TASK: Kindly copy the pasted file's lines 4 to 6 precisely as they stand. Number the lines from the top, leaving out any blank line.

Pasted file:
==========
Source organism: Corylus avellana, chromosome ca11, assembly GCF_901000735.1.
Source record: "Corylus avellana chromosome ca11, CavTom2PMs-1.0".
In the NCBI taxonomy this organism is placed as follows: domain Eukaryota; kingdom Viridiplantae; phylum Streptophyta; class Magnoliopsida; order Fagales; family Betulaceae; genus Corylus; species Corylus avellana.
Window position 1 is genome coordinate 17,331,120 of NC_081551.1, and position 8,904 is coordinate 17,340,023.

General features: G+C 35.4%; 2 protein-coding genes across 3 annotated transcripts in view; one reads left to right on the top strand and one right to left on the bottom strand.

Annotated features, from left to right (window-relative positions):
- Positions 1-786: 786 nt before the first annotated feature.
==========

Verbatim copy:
Window position 1 is genome coordinate 17,331,120 of NC_081551.1, and position 8,904 is coordinate 17,340,023.

General features: G+C 35.4%; 2 protein-coding genes across 3 annotated transcripts in view; one reads left to right on the top strand and one right to left on the bottom strand.

Annotated features, from left to right (window-relative positions):